On January 16th, the Sacramento City Unified School District announced that it was planning to close 11 elementary schools - 1/5 of the total elementary schools in the entire district. This came as a shock to many, since city voters had just overwhelmingly passed Measures Q and R, providing $414 million in bonds to fund repairs and expansion recommended by the District's own Facilities Master Plan. Now, two months later, the same officials are claiming that a "District Right-Sizing" plan is urgently needed to address budget problems and declines in enrollment. These cuts are so pressing, according to the District, that a final vote on the school closures is being held on February 21st, just five weeks after they were announced.
Parents in Sacramento are raising serious concerns about the process used to select schools to close, the District's failure to follow established practices for school closures, and the possible motives behind this sudden rush to close schools. We'll look into these questions, and local reaction, after the jump.
The Sacramento City Unified School District claims that the 11 schools selected for closure were chosen because they were "severely under-enrolled" and were costing the District too much to keep open. The District came up with their under-enrollment ratings in a very interesting way - instead of consulting district records or talking to principals, they got out the school floor plans to count the number of rooms, or "teachable spaces" in each school, and then used state guidelines for maximum classroom size to determine the Capacity of the school.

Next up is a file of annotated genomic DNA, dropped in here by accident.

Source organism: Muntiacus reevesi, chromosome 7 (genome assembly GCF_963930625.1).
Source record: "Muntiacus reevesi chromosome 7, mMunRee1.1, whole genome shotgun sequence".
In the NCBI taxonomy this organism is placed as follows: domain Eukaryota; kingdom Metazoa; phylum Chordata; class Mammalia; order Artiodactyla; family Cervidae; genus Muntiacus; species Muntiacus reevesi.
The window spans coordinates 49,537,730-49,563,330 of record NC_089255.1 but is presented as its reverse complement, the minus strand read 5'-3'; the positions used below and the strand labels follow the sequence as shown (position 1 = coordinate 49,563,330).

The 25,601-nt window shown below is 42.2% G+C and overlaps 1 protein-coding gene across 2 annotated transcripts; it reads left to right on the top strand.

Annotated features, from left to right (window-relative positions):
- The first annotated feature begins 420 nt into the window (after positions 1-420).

This initially led to many non-classroom spaces being counted as "teachable space," and parents complained to the District about the unfair criteria. Cosmo Garvin, a writer for the Sacramento News and Review and Sacramento Current, spoke with several of them in his fantastic article about the proposed cuts.
“It’s like they have a secret agenda,” says Maricela Sanchez, president of the PTA at Clayton B. Wire elementary–one of the schools on the chopping block. The district’s method of measuring school capacity and under-enrollment has proven controversial, to say the least. “It’s not realistic at all. At one point they were counting the library as classroom space. They are counting the computer room, they are counting the preschool.”The capacity numbers that the District settled on for these schools were baffling to many teachers and parents, since they claimed schools were capable of holding many more students than they ever had, or realistically could. The numbers also conflicted heavily with the estimates prepared by the District's engineering consulting firm for their Facilities Master Plan, developed in June.
The space used by preschools, Healthy Start or other programs, count towards a doomed school’s capacity, though they don’t add anything to enrollment. District spokesperson Gabe Ross says that’s because programs can move around. The classrooms they use are still “teachable space.” But that policy penalizes schools which need those services. Same with the large number of “portable buildings” still in use at many schools.